Why did it opt for this route? Principally on account of market realities. “The market’s capacity to absorb Rs 250-270 billion worth of IndianOil stock currently held by ONGC is limited. Unless the Life Insurance Corporation pitches in to buy shares, the sudden increase in float could create issues,” an analyst pointed out. Nonetheless, even if ONGC retires some of its loan later by partly selling stakes in these two company, the fact remains that it had no other funding option.

Being a government company helped it get an exemption from the Securities and Exchange Board of India (Sebi) not just for an open offer to minority shareholders of HPCL but also the applicability of Regulation 23 of the Listing Obligations and Disclosure Requirements that deals with related-party transaction. Besides, the Ministry of Corporate Affairs also pitched in by exempting the central PSUs in the oil and gas sector from Sections 5 and 6 of the Competition Act 2002 on 22 November 2017 for five years. These provisions are meant to promote competition by regulating “combinations” formed because of acquisitions, mergers or amalgamation.

The HPCL acquisition is far from being a millstone for ONGC. Indeed, it will de-risk the hydrocarbon producer’s portfolio by providing a firm foothold in the downstream sector at a time when petroleum consumption is expected to slow mainly because of the increased focus on electrification.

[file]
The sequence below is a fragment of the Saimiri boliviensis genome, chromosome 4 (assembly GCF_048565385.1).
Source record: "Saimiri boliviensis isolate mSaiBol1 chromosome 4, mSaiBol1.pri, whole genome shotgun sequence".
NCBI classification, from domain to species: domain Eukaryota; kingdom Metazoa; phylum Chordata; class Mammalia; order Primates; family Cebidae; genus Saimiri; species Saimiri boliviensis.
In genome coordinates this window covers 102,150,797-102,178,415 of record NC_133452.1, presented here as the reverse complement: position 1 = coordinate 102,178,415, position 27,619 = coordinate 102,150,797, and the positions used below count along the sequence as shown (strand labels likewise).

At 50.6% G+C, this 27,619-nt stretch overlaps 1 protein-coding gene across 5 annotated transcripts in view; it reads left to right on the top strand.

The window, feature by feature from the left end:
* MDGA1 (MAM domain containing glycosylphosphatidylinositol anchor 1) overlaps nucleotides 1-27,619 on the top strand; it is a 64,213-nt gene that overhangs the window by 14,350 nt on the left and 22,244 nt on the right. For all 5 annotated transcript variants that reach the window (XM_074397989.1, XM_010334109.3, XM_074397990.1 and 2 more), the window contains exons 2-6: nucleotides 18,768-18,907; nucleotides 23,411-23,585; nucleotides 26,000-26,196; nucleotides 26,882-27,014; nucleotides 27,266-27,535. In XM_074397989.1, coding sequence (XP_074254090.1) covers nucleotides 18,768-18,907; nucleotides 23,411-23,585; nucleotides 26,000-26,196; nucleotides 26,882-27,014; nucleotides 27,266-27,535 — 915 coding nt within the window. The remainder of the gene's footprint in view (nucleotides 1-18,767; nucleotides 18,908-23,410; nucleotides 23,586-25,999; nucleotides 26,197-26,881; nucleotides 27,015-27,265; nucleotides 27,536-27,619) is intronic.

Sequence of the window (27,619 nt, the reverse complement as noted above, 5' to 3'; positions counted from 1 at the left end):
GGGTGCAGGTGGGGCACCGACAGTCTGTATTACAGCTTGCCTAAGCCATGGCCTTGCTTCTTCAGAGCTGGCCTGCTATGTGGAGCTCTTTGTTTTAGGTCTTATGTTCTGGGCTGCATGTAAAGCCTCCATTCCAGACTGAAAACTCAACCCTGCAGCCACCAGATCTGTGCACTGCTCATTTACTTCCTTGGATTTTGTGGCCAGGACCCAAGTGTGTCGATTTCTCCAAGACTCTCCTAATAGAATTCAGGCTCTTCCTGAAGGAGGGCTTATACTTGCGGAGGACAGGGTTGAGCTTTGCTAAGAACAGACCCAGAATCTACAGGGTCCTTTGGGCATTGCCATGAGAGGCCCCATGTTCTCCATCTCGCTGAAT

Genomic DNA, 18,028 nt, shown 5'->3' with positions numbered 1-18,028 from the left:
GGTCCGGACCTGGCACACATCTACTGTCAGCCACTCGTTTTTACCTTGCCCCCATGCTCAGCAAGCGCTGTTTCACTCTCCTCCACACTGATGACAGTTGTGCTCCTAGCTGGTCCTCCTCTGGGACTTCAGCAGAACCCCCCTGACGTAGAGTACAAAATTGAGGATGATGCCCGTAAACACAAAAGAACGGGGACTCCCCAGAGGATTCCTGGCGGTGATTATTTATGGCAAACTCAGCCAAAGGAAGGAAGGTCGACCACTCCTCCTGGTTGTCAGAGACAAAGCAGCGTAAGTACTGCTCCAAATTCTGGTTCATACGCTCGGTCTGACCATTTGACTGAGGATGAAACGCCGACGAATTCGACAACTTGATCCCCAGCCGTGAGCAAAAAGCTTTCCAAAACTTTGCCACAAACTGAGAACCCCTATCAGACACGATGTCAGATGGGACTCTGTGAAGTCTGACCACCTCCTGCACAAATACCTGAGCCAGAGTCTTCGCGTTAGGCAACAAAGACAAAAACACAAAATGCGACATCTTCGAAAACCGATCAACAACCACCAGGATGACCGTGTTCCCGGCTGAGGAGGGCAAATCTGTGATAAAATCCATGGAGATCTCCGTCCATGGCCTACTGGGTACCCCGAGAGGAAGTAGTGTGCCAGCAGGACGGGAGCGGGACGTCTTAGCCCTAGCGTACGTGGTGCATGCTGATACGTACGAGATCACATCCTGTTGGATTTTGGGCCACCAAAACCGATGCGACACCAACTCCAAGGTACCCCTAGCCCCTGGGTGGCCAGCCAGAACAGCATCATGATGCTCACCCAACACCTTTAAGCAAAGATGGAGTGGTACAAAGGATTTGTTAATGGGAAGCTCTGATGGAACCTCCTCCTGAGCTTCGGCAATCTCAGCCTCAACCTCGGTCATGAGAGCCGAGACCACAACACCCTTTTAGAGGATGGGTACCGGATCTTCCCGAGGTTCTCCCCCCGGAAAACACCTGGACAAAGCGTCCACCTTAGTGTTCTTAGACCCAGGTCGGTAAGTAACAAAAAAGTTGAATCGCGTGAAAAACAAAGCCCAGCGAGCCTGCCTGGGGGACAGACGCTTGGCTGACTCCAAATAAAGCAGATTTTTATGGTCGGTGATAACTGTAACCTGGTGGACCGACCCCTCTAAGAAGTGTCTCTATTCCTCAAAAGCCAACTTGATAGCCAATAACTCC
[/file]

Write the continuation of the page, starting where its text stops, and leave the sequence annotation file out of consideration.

HPCL is the country’s second-largest petroleum retailer. Since ONGC has another refining subsidiary Mangalore Refinery and Petrochemicals Ltd (MRPL), the group is the third largest oil refiner after Indian Oil Corporation and Reliance Industries. “The acquisition of HPCL is likely to increase ONGC’s market share by 18.5 per cent in the domestic space for downstream petroleum products. It could also aid in reducing the volatility in ONGC’s cash flows to a certain extent, as a decline in the upstream margins of ONGC could be offset by an increase in refining margins of HPCL in the event of weakening crude prices and vice versa,” says India Ratings in a recent report.

Finance Minister Arun Jaitley, in his Budget speech of 2017, set the tone for such realignment of public sector companies. “By these methods, the CPSEs [Central Public Sector Enterprises] can be integrated across the value chain of an industry.  It will give them capacity to bear higher risks, avail economies of scale, take higher investment decisions and create more value for the stakeholders. Possibilities of such restructuring are visible in the oil and gas sector.”

As a first step towards that he proposed to create an integrated public sector “oil major” that could match the performance of international and domestic private sector oil and gas companies.

Many combinations were discussed thereafter but what eventually materialised was the ONGC takeover of HPCL, and not the envisaged mega-entity. It, therefore, appears that the finance minister merely threw up an idea last year that was obviously easier said than implemented. In its current form, this vision has translated into a disinvestment exercise in which a public sector undertaking ended up with a debt to meet the government’s fiscal needs.